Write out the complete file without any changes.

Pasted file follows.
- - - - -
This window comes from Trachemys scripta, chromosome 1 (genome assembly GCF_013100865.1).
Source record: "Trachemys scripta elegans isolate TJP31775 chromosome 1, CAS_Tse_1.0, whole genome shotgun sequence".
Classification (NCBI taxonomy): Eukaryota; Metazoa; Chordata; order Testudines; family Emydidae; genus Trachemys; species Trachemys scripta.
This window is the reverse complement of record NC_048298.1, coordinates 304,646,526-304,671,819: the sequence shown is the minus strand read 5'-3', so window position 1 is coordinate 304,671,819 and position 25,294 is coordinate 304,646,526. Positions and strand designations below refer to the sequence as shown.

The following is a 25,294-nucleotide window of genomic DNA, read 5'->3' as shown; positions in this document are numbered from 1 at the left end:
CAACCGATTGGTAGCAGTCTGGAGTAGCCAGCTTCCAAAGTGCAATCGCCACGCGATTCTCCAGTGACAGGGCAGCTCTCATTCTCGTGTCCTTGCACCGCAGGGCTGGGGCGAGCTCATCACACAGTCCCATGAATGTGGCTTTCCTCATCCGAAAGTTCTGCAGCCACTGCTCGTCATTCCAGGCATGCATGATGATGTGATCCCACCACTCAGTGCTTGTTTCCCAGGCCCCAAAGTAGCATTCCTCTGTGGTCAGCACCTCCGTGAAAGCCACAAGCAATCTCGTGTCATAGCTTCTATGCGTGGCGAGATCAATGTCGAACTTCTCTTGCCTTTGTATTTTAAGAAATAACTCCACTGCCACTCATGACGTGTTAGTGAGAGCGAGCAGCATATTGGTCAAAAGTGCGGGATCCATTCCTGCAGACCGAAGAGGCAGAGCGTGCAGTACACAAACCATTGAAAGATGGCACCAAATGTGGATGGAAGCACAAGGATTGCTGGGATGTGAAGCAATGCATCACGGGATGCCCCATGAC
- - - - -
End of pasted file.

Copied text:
This window comes from Trachemys scripta, chromosome 1 (genome assembly GCF_013100865.1).
Source record: "Trachemys scripta elegans isolate TJP31775 chromosome 1, CAS_Tse_1.0, whole genome shotgun sequence".
Classification (NCBI taxonomy): Eukaryota; Metazoa; Chordata; order Testudines; family Emydidae; genus Trachemys; species Trachemys scripta.
This window is the reverse complement of record NC_048298.1, coordinates 304,646,526-304,671,819: the sequence shown is the minus strand read 5'-3', so window position 1 is coordinate 304,671,819 and position 25,294 is coordinate 304,646,526. Positions and strand designations below refer to the sequence as shown.

The following is a 25,294-nucleotide window of genomic DNA, read 5'->3' as shown; positions in this document are numbered from 1 at the left end:
CAACCGATTGGTAGCAGTCTGGAGTAGCCAGCTTCCAAAGTGCAATCGCCACGCGATTCTCCAGTGACAGGGCAGCTCTCATTCTCGTGTCCTTGCACCGCAGGGCTGGGGCGAGCTCATCACACAGTCCCATGAATGTGGCTTTCCTCATCCGAAAGTTCTGCAGCCACTGCTCGTCATTCCAGGCATGCATGATGATGTGATCCCACCACTCAGTGCTTGTTTCCCAGGCCCCAAAGTAGCATTCCTCTGTGGTCAGCACCTCCGTGAAAGCCACAAGCAATCTCGTGTCATAGCTTCTATGCGTGGCGAGATCAATGTCGAACTTCTCTTGCCTTTGTATTTTAAGAAATAACTCCACTGCCACTCATGACGTGTTAGTGAGAGCGAGCAGCATATTGGTCAAAAGTGCGGGATCCATTCCTGCAGACCGAAGAGGCAGAGCGTGCAGTACACAAACCATTGAAAGATGGCACCAAATGTGGATGGAAGCACAAGGATTGCTGGGATGTGAAGCAATGCATCACGGGATGCCCCATGAC